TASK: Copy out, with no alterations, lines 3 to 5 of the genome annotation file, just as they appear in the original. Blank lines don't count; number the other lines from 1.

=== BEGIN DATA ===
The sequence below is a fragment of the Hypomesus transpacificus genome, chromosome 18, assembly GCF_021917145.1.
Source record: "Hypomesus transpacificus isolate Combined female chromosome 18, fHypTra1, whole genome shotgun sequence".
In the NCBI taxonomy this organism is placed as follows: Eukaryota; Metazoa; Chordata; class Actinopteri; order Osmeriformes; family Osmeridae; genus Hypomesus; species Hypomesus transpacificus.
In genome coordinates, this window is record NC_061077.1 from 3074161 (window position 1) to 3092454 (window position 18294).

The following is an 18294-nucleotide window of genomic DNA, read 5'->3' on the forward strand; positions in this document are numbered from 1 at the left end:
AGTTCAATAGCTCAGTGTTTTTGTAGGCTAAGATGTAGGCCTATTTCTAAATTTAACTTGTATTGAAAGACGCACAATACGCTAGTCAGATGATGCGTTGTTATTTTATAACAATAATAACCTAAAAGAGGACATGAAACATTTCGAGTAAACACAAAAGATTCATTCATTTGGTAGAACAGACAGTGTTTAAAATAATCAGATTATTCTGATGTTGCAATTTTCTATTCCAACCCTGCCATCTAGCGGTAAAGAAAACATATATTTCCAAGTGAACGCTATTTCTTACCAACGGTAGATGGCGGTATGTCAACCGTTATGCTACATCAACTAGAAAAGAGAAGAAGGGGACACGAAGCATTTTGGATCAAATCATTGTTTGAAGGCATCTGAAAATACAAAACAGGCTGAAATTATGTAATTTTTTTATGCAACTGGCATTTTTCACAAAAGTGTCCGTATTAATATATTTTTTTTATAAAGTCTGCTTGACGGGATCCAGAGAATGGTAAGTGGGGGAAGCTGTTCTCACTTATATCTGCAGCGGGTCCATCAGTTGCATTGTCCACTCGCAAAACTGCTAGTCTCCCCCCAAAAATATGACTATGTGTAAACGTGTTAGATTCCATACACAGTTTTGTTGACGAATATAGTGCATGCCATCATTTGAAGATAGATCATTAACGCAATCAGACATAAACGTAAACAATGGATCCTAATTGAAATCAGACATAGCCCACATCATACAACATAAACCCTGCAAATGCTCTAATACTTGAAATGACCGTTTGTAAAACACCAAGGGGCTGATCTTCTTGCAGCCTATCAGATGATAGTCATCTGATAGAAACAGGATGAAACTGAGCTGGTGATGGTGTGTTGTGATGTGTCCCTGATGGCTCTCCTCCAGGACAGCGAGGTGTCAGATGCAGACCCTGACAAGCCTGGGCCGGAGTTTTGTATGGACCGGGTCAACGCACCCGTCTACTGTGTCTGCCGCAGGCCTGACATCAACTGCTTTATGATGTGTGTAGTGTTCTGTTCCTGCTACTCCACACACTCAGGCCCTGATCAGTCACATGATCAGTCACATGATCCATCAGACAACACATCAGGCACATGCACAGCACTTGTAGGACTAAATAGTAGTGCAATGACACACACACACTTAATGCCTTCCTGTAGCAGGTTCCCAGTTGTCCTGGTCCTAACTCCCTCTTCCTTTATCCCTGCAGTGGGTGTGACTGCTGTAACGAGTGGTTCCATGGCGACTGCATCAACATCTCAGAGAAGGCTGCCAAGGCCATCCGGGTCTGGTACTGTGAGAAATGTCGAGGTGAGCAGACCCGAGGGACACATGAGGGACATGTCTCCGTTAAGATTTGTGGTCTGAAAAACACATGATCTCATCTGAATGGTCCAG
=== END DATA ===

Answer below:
In the NCBI taxonomy this organism is placed as follows: Eukaryota; Metazoa; Chordata; class Actinopteri; order Osmeriformes; family Osmeridae; genus Hypomesus; species Hypomesus transpacificus.
In genome coordinates, this window is record NC_061077.1 from 3074161 (window position 1) to 3092454 (window position 18294).

The following is an 18294-nucleotide window of genomic DNA, read 5'->3' on the forward strand; positions in this document are numbered from 1 at the left end: